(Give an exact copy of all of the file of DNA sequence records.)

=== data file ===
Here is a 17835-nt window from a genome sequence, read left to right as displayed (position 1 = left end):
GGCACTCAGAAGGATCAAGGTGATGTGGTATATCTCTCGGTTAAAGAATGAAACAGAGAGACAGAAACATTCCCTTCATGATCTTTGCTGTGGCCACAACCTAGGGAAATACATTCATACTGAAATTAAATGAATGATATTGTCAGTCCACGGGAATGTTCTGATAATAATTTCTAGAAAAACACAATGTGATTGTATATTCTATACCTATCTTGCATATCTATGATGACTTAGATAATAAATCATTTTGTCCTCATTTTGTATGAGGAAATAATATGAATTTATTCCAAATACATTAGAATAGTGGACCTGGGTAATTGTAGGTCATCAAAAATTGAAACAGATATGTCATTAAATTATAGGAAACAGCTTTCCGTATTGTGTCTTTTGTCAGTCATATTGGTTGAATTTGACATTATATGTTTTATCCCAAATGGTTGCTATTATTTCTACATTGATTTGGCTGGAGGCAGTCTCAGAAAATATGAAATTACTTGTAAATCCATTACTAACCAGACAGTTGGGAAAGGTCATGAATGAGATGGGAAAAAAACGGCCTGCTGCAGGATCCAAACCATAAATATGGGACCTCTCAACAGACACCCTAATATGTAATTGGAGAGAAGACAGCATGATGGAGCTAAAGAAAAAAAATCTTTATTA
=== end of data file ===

Here is a 17835-nt window from a genome sequence, read left to right as displayed (position 1 = left end):
GGCACTCAGAAGGATCAAGGTGATGTGGTATATCTCTCGGTTAAAGAATGAAACAGAGAGACAGAAACATTCCCTTCATGATCTTTGCTGTGGCCACAACCTAGGGAAATACATTCATACTGAAATTAAATGAATGATATTGTCAGTCCACGGGAATGTTCTGATAATAATTTCTAGAAAAACACAATGTGATTGTATATTCTATACCTATCTTGCATATCTATGATGACTTAGATAATAAATCATTTTGTCCTCATTTTGTATGAGGAAATAATATGAATTTATTCCAAATACATTAGAATAGTGGACCTGGGTAATTGTAGGTCATCAAAAATTGAAACAGATATGTCATTAAATTATAGGAAACAGCTTTCCGTATTGTGTCTTTTGTCAGTCATATTGGTTGAATTTGACATTATATGTTTTATCCCAAATGGTTGCTATTATTTCTACATTGATTTGGCTGGAGGCAGTCTCAGAAAATATGAAATTACTTGTAAATCCATTACTAACCAGACAGTTGGGAAAGGTCATGAATGAGATGGGAAAAAAACGGCCTGCTGCAGGATCCAAACCATAAATATGGGACCTCTCAACAGACACCCTAATATGTAATTGGAGAGAAGACAGCATGATGGAGCTAAAGAAAAAAAATCTTTATTA